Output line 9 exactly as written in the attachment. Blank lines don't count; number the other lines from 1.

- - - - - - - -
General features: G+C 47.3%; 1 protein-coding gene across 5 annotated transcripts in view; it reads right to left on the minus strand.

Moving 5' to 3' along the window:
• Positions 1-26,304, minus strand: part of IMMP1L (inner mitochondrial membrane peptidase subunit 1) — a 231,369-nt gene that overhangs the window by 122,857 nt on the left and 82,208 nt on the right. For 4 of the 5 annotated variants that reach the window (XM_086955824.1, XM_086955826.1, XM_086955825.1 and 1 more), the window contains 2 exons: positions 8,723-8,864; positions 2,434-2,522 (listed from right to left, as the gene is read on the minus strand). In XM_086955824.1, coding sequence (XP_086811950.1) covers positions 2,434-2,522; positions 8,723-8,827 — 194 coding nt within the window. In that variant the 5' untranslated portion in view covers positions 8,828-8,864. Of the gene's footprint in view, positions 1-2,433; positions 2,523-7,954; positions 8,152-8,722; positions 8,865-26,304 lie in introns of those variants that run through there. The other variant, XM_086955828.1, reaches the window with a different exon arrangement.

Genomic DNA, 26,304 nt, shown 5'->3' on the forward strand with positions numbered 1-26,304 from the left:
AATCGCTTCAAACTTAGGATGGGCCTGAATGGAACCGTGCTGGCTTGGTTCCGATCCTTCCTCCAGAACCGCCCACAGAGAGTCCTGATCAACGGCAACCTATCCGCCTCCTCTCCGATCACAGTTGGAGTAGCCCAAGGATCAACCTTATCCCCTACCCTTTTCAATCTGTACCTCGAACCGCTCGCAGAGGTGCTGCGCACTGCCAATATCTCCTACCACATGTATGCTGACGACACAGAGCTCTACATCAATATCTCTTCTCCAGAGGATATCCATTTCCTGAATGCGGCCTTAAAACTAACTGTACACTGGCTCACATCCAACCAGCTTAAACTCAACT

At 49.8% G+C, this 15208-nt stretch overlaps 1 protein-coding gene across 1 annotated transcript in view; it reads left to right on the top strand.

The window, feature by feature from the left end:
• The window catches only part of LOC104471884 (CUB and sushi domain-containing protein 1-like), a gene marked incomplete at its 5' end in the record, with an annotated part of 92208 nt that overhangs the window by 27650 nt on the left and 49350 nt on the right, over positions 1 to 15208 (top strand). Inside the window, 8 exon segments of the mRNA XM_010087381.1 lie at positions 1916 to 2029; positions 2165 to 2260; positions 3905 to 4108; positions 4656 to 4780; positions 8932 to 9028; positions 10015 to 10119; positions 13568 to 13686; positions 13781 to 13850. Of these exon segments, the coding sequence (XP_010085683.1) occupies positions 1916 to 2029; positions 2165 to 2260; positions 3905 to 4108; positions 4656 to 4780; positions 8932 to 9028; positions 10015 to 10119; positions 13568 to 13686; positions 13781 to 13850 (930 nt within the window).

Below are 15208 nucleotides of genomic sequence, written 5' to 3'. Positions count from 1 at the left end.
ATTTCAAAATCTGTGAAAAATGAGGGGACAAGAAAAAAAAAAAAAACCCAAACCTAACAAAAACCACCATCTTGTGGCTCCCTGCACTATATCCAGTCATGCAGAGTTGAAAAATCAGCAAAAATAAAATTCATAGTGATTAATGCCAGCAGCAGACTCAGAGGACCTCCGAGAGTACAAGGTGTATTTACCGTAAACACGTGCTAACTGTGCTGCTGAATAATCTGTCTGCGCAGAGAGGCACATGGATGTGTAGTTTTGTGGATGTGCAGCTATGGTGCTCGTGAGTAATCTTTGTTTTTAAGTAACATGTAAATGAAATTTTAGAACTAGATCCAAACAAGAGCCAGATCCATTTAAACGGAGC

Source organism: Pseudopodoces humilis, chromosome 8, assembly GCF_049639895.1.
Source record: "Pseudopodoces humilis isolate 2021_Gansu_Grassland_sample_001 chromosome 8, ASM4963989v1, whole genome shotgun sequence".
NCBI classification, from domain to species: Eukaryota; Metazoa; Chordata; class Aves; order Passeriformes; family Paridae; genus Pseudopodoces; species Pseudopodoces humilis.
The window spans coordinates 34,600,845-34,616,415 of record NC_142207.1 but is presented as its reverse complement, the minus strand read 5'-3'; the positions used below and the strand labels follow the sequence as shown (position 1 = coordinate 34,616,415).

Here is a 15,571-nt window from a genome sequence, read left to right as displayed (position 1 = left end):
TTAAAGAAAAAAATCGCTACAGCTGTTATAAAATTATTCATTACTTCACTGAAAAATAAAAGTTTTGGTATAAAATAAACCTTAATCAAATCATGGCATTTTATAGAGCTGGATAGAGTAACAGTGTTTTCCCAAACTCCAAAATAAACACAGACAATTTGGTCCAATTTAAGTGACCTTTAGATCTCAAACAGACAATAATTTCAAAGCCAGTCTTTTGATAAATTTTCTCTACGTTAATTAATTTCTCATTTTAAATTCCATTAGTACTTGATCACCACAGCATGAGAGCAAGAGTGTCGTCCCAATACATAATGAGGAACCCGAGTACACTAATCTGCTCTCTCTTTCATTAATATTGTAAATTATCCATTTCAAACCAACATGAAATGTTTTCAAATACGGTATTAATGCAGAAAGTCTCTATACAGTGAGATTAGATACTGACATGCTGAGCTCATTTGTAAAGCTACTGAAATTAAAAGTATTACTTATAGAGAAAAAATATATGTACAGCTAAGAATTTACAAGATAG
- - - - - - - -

Below are 15208 nucleotides of genomic sequence, written 5' to 3'. Positions count from 1 at the left end.